Intel Sues VIA
Posted By Van Smith
Date: September 9, 2001
Chip titan Intel is attempting to sue Taiwanese chipset maker VIA Technologies over the maverick P4X266 chipset.
A copy of the complaint filed in a Delaware federal court can be found at The Inquirer. Within this document can be found disclosures revealing former actions the Santa Clara semiconductor giant has taken against the upstart core logic producer:
15. Intel previously brought a patent infringement action against VIA before the United States International Trade Commission, Investigation No. 337-TA-428 (the "ITC action"). The ITC action has been dismissed.
16. Intel has also previously asserted foreign patents against VIA in various foreign proceedings (the "Foreign actions"). The Foreign actions have been dismissed.
The dismissed ITC action cited above is described in a CNET piece written soon after Intel lodged that complaint. Also, a previous action from Intel in 1999 closely mirrors the tenor of the current suit:
Intel is filing the suits to protect its intellectual property, according to spokesman Chuck Mulloy. "Via does not have a license to the 'P6' bus," he said, referring to the data pathway that connects Intel processors and peripheral components, such as chipsets or memory.
The current Intel complaint seeks damages as well as a permanent injunction against VIA and its P4 related chipsets, the P4X266 and the P4M266.
VIA owns the graphics controller division of the company S3 along with its extensive cross-licensing agreements with Intel. According to a TechWeb article produced at the time the S3-Intel arrangement was announced, the ten-year deal involves all patents from S3 and Intel "regarding the development of certain semiconductor products" and appears to specifically include "a bus license for current and future Intel processors." A Pentium 4 bus license is key to the current dispute.
Prior to the S3-Intel cross-licensing agreement, S3 won crucial patents from the defunct MPU designer Exponential that some speculated would result in a suit against Intel who seemed to be violating some of Exponential's patents with the Merced (now called Itanium).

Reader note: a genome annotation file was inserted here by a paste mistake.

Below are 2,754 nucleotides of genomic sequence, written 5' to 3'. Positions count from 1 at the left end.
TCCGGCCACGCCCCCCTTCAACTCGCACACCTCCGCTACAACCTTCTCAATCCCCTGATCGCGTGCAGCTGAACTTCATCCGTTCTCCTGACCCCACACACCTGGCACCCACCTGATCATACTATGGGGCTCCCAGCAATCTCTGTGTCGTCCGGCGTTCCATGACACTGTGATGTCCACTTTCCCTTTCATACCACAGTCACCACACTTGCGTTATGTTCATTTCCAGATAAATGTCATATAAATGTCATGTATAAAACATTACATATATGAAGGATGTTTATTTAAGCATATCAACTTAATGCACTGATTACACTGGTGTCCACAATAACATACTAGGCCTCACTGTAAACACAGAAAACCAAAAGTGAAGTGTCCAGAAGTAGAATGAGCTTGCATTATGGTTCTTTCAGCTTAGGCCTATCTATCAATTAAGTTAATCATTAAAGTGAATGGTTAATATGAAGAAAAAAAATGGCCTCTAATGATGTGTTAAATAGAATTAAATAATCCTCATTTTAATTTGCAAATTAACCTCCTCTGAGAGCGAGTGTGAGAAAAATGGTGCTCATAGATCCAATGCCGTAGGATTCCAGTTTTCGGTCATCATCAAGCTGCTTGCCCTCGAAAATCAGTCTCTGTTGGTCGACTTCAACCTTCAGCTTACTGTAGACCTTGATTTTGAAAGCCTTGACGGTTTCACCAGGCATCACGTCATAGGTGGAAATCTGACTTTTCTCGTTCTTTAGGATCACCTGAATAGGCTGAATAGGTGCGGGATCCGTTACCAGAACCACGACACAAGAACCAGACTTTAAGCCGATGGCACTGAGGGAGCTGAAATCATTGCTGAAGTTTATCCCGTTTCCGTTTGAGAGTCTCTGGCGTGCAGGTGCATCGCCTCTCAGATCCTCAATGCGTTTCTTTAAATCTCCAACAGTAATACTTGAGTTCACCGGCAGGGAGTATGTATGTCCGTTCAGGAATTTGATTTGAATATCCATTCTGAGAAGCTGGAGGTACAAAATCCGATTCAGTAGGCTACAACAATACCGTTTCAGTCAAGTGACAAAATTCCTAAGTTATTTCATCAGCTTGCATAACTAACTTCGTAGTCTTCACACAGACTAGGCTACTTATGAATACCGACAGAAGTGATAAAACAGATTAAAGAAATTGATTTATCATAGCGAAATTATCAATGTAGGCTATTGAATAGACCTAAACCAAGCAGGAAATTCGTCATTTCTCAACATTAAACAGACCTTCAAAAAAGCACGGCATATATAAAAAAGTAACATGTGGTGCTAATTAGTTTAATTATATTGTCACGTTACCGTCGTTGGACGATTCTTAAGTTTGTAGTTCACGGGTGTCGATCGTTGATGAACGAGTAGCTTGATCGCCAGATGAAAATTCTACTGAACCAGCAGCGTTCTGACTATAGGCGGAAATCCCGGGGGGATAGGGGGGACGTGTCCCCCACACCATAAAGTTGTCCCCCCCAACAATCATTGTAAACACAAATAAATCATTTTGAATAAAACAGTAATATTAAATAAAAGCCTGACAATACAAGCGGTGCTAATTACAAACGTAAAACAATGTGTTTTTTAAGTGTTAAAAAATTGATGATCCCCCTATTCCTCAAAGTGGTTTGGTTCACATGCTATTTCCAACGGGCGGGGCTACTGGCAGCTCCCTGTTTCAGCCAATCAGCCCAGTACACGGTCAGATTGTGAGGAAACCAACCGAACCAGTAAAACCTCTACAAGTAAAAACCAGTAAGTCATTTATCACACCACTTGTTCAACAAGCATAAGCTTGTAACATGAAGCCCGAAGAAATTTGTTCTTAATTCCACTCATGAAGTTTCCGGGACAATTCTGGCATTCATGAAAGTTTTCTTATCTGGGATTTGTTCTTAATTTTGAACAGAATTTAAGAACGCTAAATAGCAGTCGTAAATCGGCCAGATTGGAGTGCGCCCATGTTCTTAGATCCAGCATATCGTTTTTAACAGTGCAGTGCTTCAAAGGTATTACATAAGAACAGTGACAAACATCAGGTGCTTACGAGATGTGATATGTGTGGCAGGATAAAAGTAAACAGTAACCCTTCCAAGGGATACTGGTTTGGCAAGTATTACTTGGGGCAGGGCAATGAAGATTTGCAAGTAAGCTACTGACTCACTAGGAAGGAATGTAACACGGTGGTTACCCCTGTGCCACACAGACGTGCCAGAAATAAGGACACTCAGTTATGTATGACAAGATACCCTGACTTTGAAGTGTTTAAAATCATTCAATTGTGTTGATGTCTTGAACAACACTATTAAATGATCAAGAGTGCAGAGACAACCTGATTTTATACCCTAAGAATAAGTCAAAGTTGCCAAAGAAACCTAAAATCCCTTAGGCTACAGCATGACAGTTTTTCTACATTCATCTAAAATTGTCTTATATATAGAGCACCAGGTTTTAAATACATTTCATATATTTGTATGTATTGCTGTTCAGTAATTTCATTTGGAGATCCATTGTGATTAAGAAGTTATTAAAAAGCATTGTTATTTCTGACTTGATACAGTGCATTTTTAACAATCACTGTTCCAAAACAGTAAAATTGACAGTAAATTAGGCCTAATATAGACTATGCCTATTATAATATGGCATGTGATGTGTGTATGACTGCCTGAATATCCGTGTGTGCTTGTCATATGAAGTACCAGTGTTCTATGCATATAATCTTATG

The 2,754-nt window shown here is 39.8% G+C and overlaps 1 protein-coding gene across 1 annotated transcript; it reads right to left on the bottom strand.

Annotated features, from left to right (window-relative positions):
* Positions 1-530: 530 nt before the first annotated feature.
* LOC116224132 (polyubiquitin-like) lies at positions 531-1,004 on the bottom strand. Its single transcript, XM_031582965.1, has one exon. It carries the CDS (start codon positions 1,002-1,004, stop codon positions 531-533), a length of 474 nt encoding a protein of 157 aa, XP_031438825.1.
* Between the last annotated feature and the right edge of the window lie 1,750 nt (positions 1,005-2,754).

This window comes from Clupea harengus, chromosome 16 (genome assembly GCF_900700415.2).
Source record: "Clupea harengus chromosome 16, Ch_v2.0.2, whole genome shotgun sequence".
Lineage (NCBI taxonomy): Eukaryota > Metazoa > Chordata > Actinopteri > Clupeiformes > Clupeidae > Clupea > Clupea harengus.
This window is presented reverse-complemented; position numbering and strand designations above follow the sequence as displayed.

Instead of litigation, the aforementioned cross-licensing agreement appears to have been the result of Exponential's valuable IP obtained by S3. Intel originally sought to own the Exponential patents outright, but failed.
Exponential designed high-speed PowerPC processors before collapsing into bankruptcy. The company was highly lauded for its technical expertise.
Intel only recently opened up the market to core logic controllers, but has been suffering rapidly since. According to a CNET article dated in March of 1999, Intel began issuing bus licensing for the Pentium II after pressure from the FTC:
Intel also seemingly became more open with its technology licensing. In the past three months, Intel has licensed the "P6" system bus to three other chipset vendors. The license essentially opens up the market for Pentium II chipsets, which Intel has had a monopoly on, to other vendors. These vendors will pay royalties to Intel, but competition will grow, said analysts.
Also at the time of the FTC investigations, OEMs became more receptive to chipmaking rival AMD:
The attitude began to change after the FTC first announced it was investigating the company's business practices in September 1997. Coincidentally or not, nearly all of AMD's design wins with major computer manufacturers occurred after the FTC announced its investigation.
The VIA P4X266 is a new chipset that enables the use of DDR SDRAM with Intel's Pentium 4 processors. This VIA chipset has been previewed with widespread acclaim. The P4X266 delivers performance comparable to Intel's pricey i850 which must also use unpopular and expensive Rambus RDRAM. Intel is expected to release a cheaper SDRAM-based solution, the i845, tomorrow, but early reviews have panned the product due to sub-par performance resulting from its use of memory bandwidth deficient SDRAM with the bandwidth demanding Pentium 4 design.
VIA Technologies currently controls approximately 50% of the market share for core logic controllers, making the Taiwanese company the largest producer of chipsets in the world. VIA's meteoric rise to dominance from relative obscurity has occurred rapidly over the last two years with its success coming largely at the expense of Intel.
An article pronouncing the recent Intel legal actions contains the following old quote from VIA's CEO, Wen Chi Chin:
"Intel sued Cyrix five times, and they never won," Wen Chi Chen, Via's CEO and a former Intel executive, said in 1999. "Intel--they just love lawsuits."
Van's Hardware Journal is an independent Internet publication. Opinions expressed herein are expressly those of the authors' and do not reflect other parties with whom they may be associated.